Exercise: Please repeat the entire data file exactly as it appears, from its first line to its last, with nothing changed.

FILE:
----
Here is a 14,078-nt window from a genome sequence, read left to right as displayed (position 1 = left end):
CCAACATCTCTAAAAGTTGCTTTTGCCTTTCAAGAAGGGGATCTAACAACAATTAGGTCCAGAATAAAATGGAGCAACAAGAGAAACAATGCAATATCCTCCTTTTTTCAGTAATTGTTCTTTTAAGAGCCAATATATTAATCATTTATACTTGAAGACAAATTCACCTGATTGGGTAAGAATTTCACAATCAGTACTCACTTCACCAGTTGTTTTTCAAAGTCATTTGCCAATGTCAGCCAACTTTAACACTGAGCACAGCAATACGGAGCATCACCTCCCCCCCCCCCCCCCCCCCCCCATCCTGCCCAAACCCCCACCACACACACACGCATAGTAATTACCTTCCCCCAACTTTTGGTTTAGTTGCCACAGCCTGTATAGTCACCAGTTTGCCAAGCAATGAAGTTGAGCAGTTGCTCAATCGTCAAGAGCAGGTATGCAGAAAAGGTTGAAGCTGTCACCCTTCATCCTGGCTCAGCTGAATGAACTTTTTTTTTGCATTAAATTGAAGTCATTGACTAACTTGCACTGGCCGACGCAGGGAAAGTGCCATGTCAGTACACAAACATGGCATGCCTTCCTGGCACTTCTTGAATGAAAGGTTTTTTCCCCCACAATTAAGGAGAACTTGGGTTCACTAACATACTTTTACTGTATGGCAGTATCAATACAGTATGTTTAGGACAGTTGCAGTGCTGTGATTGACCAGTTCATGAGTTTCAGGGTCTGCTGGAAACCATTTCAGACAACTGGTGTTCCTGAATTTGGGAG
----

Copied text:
Here is a 14,078-nt window from a genome sequence, read left to right as displayed (position 1 = left end):
CCAACATCTCTAAAAGTTGCTTTTGCCTTTCAAGAAGGGGATCTAACAACAATTAGGTCCAGAATAAAATGGAGCAACAAGAGAAACAATGCAATATCCTCCTTTTTTCAGTAATTGTTCTTTTAAGAGCCAATATATTAATCATTTATACTTGAAGACAAATTCACCTGATTGGGTAAGAATTTCACAATCAGTACTCACTTCACCAGTTGTTTTTCAAAGTCATTTGCCAATGTCAGCCAACTTTAACACTGAGCACAGCAATACGGAGCATCACCTCCCCCCCCCCCCCCCCCCCCCCATCCTGCCCAAACCCCCACCACACACACACGCATAGTAATTACCTTCCCCCAACTTTTGGTTTAGTTGCCACAGCCTGTATAGTCACCAGTTTGCCAAGCAATGAAGTTGAGCAGTTGCTCAATCGTCAAGAGCAGGTATGCAGAAAAGGTTGAAGCTGTCACCCTTCATCCTGGCTCAGCTGAATGAACTTTTTTTTTGCATTAAATTGAAGTCATTGACTAACTTGCACTGGCCGACGCAGGGAAAGTGCCATGTCAGTACACAAACATGGCATGCCTTCCTGGCACTTCTTGAATGAAAGGTTTTTTCCCCCACAATTAAGGAGAACTTGGGTTCACTAACATACTTTTACTGTATGGCAGTATCAATACAGTATGTTTAGGACAGTTGCAGTGCTGTGATTGACCAGTTCATGAGTTTCAGGGTCTGCTGGAAACCATTTCAGACAACTGGTGTTCCTGAATTTGGGAG